In August, the Hawthorne City Council approved the construction of tech tycoon Elon Musk’s first test tunnel for electric vehicles extending west from SpaceX headquarters. Brett Horton, SpaceX’s senior director of facilities and construction, who also oversees Boring Co. work, stated:
You don’t see it, don’t hear it, and certainly don’t feel it. Everything happens underground. We won’t have construction crews walking down the street. We won’t have excavators. We hired a structural designer from a large consulting firm to design the tunnel based on LA Metro specs. We haven’t reinvented tunneling. We’re using proven technology and proven means and methods.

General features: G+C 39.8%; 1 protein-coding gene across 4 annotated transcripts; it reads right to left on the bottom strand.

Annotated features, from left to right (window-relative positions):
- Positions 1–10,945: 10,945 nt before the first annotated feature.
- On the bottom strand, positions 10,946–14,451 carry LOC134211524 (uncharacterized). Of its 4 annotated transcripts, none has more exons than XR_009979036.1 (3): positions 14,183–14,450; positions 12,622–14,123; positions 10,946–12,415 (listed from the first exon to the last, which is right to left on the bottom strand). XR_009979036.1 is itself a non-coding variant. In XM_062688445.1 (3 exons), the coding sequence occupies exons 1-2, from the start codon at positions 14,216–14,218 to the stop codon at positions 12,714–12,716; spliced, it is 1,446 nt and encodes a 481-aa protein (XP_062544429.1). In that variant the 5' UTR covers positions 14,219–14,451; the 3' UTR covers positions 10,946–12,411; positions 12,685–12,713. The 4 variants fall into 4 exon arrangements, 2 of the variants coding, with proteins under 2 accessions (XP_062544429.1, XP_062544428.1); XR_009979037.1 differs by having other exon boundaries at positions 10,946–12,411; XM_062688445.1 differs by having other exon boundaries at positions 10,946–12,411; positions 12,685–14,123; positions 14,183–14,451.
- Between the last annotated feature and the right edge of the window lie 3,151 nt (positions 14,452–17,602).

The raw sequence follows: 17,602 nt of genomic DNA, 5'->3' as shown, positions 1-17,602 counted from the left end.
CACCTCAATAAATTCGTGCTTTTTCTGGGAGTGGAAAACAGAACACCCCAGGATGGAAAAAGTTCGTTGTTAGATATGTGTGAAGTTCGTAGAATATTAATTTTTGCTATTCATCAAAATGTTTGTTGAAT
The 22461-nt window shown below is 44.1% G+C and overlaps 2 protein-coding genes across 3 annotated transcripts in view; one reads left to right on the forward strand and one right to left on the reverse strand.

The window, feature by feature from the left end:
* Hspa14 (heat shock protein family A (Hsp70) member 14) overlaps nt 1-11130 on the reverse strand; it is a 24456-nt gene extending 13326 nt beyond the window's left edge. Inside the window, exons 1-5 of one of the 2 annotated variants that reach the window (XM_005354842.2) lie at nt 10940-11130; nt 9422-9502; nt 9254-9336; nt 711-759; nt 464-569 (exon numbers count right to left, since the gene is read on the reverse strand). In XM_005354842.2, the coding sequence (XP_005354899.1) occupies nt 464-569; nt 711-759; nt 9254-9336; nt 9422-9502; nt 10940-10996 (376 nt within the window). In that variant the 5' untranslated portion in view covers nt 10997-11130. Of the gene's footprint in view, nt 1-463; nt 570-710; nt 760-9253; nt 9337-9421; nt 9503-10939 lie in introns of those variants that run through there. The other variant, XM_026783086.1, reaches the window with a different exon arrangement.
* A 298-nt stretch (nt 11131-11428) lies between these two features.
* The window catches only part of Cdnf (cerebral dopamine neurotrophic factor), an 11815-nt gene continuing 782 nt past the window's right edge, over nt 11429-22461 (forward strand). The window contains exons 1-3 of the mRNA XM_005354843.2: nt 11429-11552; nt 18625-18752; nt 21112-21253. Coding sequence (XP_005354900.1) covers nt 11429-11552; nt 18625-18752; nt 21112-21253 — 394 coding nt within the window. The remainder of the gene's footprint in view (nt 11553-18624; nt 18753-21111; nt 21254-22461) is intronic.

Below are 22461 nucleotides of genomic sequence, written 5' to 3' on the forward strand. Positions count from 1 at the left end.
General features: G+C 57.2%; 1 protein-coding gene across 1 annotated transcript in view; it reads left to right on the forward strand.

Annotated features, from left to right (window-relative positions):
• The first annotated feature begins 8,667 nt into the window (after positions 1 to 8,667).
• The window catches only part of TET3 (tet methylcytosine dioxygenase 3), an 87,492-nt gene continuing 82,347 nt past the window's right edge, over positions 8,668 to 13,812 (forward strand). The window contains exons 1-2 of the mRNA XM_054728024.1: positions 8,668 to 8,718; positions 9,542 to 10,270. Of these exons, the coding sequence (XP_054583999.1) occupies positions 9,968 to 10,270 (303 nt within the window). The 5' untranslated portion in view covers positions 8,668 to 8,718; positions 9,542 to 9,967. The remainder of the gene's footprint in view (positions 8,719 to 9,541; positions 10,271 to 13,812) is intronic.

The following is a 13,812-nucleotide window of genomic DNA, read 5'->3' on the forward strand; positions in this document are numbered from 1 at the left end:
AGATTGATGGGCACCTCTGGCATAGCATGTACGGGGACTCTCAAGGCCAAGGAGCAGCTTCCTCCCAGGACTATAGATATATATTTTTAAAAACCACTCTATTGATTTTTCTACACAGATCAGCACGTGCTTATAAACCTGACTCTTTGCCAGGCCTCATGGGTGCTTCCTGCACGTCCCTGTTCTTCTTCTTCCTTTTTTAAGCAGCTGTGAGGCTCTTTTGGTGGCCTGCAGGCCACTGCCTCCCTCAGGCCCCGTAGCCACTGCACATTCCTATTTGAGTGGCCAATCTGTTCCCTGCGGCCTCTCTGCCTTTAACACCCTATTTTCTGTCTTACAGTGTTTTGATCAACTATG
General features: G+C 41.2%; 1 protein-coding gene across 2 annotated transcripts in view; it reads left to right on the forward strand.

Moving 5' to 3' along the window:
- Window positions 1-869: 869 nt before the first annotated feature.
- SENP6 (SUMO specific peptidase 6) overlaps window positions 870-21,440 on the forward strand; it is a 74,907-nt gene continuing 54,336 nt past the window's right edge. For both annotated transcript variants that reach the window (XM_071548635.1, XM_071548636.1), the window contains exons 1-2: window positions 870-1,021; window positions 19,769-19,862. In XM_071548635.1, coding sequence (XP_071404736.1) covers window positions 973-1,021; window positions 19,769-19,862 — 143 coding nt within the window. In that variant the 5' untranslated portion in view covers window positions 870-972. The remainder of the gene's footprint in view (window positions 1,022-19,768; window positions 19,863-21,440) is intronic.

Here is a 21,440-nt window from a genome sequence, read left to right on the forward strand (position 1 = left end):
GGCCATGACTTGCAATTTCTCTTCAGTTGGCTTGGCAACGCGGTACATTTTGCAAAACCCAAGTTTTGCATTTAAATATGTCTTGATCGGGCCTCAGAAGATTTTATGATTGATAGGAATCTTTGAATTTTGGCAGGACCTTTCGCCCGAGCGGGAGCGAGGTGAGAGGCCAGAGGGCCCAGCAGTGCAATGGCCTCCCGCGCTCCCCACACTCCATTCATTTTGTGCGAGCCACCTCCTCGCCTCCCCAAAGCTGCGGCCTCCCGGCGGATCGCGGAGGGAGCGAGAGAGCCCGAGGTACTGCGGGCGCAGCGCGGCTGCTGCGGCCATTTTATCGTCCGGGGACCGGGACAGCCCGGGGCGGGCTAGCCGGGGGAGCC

Musk has said he wants to vastly improve the efficiency of the machine to prepare for a series of Hyperloop mass-transit tunnel networks nationwide. The tunnel-boring machine that will do the bulk of the work was purchased after it was used to dig a sewer line in San Francisco. The tunnel depth will gradually slant down until it is 44 feet, well beneath underground utilities. The Boring Co. is testing out new ways of reducing the cost of tunneling and making it more environmentally friendly. The company is experimenting with using the excavated dirt to make bricks or concrete blocks, rather than simply having it shipped elsewhere. It is certainly good news for the city of Hawthorne and the surrounding cities because there could be some new jobs opening up in the area in the future.